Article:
LINGUIST List 8.160

Sun Feb 2 1997

Books: Available for LINGUIST review

Editor for this issue: T. Daniel Seely <seelylinguistlist.org>


Additional information on the following books, as well as a short backlist of the publisher's titles, may be available from the Listserv. Instructions for retrieving publishers' backlists appear at the end of this issue.

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  1. Daniel Seely, Books available for LINGUIST review

Message 1: Books available for LINGUIST review

Date: Sat, 1 Feb 1997 12:11:34 -0500
From: Daniel Seely <dseelyemunix.emich.edu>
Subject: Books available for LINGUIST review

The books listed below are in the LINGUIST office and now
available for review. If you are interested in reviewing
(or leading a discussion of) one of the books; please contact 
our book review editor, Andrew Carnie, at:

carnielinguistlist.org

Please include in your request message a brief statement about your
research interests, background, and other information that might
be valuable for the review selection process.



REFERENCE:

Brown, Nicholas J. (1996) Russian Learners' Dictionary: 10,000
	Words in Frequency Order. Routledge. New York & London.

	This dictionary contains 10,000 Russian words in order of
	importance, starting with the most common and finishing with 
	words that occur about eight times in a million. All items
	have English translations, many have examples of usage and 
	many include information on stress and grammatical
	irregularities.



NEURAL NETWORK MODELING AND CONNECTIONISM:

Regier, Terry (1996) The Human Semantic Potential: Spatial Language
	and Constrained Connectionism. The MIT Press. Cambridge,
	Massachusetts. London, England.

	Drawing on ideas from cognitive linguistics, connectionism,
	and perception, _The Human Semantic Potential_ describes
	a connectionist model that learns perceptually grounded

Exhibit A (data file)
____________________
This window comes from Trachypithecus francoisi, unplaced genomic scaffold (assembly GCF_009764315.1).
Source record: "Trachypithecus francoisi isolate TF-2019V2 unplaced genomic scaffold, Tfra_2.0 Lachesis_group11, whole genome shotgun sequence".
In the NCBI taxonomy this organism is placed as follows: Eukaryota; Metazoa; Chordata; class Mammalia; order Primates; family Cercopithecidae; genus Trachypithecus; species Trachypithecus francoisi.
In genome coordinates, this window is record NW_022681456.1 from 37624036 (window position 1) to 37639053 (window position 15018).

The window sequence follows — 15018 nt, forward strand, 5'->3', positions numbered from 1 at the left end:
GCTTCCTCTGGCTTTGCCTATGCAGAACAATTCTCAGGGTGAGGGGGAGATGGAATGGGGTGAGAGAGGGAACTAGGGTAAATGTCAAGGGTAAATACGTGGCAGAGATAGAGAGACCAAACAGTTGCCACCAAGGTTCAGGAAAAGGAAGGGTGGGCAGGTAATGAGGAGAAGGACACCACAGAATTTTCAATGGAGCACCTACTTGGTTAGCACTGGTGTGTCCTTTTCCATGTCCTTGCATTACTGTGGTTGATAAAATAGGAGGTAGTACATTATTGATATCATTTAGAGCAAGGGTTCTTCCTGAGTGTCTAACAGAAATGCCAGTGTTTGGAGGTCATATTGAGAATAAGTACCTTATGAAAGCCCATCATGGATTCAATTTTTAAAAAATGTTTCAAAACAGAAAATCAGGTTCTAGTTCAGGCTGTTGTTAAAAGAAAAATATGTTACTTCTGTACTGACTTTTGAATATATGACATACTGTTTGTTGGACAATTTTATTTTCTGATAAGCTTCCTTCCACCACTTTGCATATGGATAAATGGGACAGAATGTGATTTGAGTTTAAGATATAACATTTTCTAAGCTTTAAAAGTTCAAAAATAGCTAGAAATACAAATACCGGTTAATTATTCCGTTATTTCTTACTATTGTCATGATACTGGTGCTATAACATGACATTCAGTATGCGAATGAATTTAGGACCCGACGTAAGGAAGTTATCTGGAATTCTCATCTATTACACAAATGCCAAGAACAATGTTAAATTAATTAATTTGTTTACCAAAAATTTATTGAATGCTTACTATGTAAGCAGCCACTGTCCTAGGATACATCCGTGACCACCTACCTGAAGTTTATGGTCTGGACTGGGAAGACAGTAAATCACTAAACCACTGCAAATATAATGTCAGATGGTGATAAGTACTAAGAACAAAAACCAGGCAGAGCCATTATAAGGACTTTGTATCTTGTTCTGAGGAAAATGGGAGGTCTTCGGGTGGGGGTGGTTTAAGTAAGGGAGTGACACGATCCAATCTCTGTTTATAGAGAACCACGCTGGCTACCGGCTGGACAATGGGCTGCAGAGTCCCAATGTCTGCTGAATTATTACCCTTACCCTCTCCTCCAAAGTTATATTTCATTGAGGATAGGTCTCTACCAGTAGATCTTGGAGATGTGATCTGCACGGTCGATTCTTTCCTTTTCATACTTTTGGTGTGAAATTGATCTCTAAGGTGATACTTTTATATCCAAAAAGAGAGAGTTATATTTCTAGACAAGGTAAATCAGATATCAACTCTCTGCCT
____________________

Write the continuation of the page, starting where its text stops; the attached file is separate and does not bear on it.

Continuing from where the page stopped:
semantics for natural language in spatial terms. Languages
	differ in the ways in which they structure space, and Regier's
	aim is to have the model perform its learning task for terms
	from any natural language.



HISTORICAL:

Smith, Jeremy (1996) An Historical Study of English. 
	Routledge. New York & London.

	Through his analysis of selected major developments in the
	history of English, Jeremy Smith argues that the history of
	the language can only be understood from a dynamic
	perspective. In this book, he proposes that internal
	linguistic mechanisms for language change cannot be
	meaningfully explained in isolation or without reference
	to external linguistic factors.


TRANSLATION:

Gutknecht, Christoph and Lutz J. Rolle (1996) Translating by Factors.
	State University of New York Press. Albany, NY.


	By emphasizing, using English-German examples, the notion of
	factor set, this book fosters the awareness that successful
	and adequate translation requires properly accounting for
	the pertinent translation factors in each individual case.
	The factor approach gives translation criticism an objective
	yearstick for assessing the quality of translations.
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